Mathematical modelling of active packaging systems for horticultural products : a thesis presented in partial fulfilment of the requirements for the degree of Doctor of Philosophy in Packaging Technology at Massey University, New Zealand

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Active packaging systems can offer significant advantages in preventing quality loss in horticultural products through control of microbial and/or physiological activity. By delivering and sustaining volatile active agents at effective levels in a package atmosphere, significant shelf life extension can thus be achieved. Design of these systems is complicated by the number of possible package, product, active agent and carrier combinations that can be employed and the significant interactions that may occur between these components. Mathematical modelling can be used to simplify system design and reduce the number of experimental trials required to achieve optimal active packaging systems. In this study a generalised modelling methodology was developed and validated to facilitate the design of active controlled volatile release packaging systems for horticultural products. The modelling methodology was developed using an example system which comprised tomatoes packed under a modified atmosphere (MA; 5 % (v/v) CO2 and 10 % (v/v) O2) in a LDPE bag with a polymer film sealed sachet containing silica gel pre-saturated with the antifungal agent hexanal. Experimental trials showed that for this system a target sustained hexanal concentration of 40-70 ppm was required. This was shown to be (i) the minimum inhibitory concentration (MIC) for controlling Botrytis cinerea growing on tomatoes stored at 20°C and ~99%RH, (ii) to have only a relatively minor influence on the postharvest quality of tomatoes under these active MA conditions, and (iii) to promote only a small apparent uptake of hexanal from the atmosphere by the tomatoes. The effective hexanal permeabilities of Tyvek , LDPE and OPP sachet films were characterised using the isostatic method and shown to exhibit a dependence on both temperature (10 and 20°C) and concentration (over a range of 0.01-0.22 mol m[superscript -3). Average permeabilities decreased in the order of Tyvek > LDPE > OPP, respectively, at all temperatures at comparable hexanal partial pressures. Hexanal sorption isotherms for silica gel at both 10 and 20ºC were determined using the gravimetric method and were reasonably well described by the Langmuir equation. The equilibrium amount adsorbed was significantly reduced at the higher temperature but the pre-adsorption of water vapour on hexanal uptake on silica gel showed no uniform trend on the sorption characteristics suggesting that multicomponent sorption is complex. A generalised modelling methodology was developed through conceptualising key mass transfer processes involved in these active MA packaging systems. Quantitative methods for deciding the relative importance of each process were established together with guidelines for when simplifying assumptions could be made. This information was formalised into a decision tree to allow appropriate assumptions to be made in model formulation without unacceptable loss of model accuracy. Methods to develop generalised equations from these assumptions to describe changes in the sachet, package headspace and outer bag film with respect to an active agent and MA gases were then identified. The mathematical modelling methodology was applied to the example hexanal release active MAP tomato packaging system. For these systems there was a high initial peak in package headspace concentration during the first 24 h which declined to a quasi steadystate concentration over a period of days. The quasi steady-state headspace concentrations were generally in the MIC range and were well predicted by the model. Interactions between water vapour and silica gel may have been responsible for the relatively higher hexanal concentration at the onset of release from the Tyvek sachet (a highly porous material). However the influence of water vapour (>95% RH in the MA bag containing tomatoes) during the quasi steady-state period appeared to be insignificant for all sachet films. The model was successfully applied to a range of packaging configurations and storage temperatures. A lack of fit was evident between model predictions and experimental trials during the initial (unsteady-state) stages of the release pattern for both headspace vapour concentrations and adsorbed mass on the silica gel. These differences were attributed to (i) model input uncertainties, chiefly with regard to the estimated coefficients of both the Langmuir isotherm equation and film permeability, and (ii) overestimated effective permeability values predicted by extrapolation of the concentration dependence of film permeability beyond the conditions for which the permeability was measured. These results suggest improved models for the effective permeabilities of the films, quantified under a range of vapour concentrations and concentration gradients, are required for better describing fluxes across the sachet film. Despite these limitations, the model did describe the general release pattern. The model was then used to pose a range of ‘what-if’ scenarios investigating the release patterns predicted for different active packaging designs. This analysis gave useful insights into how sorption isotherm shape and package/sachet design parameters can be manipulated to achieve different volatile release platforms. The work clearly demonstrated the importance of accurate data for permeability of volatile compounds through polymer films and for sorption of the active agent on the carrier phase. More work on characterising these systems is recommended to further improve modelbased design methods for active MAP systems. Overall the generalised methodology developed can be confidently adopted for constructing a mathematical model that provides sufficient accuracy and simplicity to be implemented for designing active packaging systems for horticultural and food products.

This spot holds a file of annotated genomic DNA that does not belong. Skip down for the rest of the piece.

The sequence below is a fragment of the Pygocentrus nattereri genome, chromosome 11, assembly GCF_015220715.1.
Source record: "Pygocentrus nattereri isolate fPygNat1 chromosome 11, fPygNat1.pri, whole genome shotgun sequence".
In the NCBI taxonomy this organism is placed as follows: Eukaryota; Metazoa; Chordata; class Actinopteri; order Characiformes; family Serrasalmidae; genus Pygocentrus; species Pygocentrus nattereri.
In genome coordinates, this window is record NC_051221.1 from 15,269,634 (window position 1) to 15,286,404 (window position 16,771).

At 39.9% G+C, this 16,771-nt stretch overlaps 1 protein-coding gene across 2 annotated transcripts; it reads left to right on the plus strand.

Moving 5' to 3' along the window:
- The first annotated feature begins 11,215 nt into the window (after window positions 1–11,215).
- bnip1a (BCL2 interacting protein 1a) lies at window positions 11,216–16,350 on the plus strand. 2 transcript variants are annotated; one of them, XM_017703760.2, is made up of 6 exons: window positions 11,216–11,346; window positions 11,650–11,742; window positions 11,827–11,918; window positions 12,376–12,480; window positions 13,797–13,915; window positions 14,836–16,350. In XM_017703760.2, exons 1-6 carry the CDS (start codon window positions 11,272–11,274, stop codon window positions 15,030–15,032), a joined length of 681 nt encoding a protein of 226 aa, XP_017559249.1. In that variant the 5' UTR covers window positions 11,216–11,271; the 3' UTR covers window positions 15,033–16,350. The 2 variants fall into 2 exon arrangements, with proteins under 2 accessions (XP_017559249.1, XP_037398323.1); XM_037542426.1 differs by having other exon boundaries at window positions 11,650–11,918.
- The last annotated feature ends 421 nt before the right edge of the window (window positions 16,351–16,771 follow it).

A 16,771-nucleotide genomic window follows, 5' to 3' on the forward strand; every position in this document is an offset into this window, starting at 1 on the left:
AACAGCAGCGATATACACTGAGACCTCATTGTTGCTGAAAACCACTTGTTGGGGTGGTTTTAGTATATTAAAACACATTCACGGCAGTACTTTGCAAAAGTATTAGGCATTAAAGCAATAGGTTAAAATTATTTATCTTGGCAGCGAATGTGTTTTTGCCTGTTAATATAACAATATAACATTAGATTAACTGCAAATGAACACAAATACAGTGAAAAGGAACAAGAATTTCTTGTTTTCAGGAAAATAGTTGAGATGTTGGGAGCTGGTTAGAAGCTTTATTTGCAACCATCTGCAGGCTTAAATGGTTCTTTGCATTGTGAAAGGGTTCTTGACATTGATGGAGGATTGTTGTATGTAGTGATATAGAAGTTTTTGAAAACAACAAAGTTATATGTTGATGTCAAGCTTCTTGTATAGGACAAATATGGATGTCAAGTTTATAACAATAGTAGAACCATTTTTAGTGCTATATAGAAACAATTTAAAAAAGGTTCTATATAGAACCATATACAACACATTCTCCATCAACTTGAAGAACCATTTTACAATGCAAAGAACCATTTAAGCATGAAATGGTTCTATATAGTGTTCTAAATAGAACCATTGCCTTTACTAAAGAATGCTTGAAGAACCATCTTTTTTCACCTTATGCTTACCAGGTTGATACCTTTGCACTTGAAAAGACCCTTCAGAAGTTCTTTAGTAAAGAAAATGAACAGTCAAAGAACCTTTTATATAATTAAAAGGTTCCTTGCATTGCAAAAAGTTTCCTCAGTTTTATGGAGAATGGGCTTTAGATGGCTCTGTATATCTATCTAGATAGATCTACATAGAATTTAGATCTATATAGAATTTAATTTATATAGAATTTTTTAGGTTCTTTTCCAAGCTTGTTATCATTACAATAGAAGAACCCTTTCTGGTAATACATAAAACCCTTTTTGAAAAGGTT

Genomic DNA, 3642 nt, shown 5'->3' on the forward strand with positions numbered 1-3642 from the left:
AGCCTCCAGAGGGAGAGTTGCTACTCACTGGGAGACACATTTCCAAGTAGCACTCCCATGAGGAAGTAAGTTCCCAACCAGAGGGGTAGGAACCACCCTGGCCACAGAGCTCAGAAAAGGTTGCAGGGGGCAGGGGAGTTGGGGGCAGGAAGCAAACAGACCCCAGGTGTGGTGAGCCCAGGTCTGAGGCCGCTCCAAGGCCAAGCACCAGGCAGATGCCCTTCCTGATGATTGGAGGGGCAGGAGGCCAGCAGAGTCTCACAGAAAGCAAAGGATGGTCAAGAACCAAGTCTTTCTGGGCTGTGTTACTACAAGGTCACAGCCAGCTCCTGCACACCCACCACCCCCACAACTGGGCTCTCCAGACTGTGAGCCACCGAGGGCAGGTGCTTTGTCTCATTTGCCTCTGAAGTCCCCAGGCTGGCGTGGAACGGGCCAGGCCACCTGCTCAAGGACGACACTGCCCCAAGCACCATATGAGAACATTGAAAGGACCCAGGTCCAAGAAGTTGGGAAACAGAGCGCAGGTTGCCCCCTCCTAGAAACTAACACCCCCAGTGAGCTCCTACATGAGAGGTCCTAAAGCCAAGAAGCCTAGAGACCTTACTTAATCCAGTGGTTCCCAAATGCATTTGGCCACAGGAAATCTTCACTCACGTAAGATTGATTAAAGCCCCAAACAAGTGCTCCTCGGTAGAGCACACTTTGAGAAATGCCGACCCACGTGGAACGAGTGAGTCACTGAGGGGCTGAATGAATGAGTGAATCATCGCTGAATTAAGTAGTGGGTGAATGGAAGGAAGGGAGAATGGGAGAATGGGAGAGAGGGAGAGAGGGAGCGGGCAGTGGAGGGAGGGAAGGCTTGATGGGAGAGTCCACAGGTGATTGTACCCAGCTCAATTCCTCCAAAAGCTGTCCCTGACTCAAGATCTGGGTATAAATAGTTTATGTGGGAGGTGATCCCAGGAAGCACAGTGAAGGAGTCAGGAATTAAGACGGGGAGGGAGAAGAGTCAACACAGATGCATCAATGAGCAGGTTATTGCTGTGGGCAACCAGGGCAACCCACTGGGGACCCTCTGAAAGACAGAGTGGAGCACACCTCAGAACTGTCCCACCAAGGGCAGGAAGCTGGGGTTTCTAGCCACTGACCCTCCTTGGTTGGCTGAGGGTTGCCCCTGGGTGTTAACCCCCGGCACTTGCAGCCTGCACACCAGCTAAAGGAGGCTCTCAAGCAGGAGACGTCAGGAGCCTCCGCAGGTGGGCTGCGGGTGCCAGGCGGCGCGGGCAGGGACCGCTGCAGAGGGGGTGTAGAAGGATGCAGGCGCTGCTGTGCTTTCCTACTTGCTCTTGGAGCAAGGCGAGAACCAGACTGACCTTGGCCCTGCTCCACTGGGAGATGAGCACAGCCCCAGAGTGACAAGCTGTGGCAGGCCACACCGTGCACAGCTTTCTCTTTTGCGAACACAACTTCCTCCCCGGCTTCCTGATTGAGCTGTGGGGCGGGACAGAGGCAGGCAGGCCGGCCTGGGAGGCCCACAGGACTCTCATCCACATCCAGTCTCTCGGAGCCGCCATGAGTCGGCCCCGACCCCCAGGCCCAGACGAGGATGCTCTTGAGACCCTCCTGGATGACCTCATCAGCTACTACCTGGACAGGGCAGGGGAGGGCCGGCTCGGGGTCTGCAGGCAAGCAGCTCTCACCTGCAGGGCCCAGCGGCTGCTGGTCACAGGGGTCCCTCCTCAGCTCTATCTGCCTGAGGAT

Active packaging systems, Horticultural products, Packaging technology, Mathematical models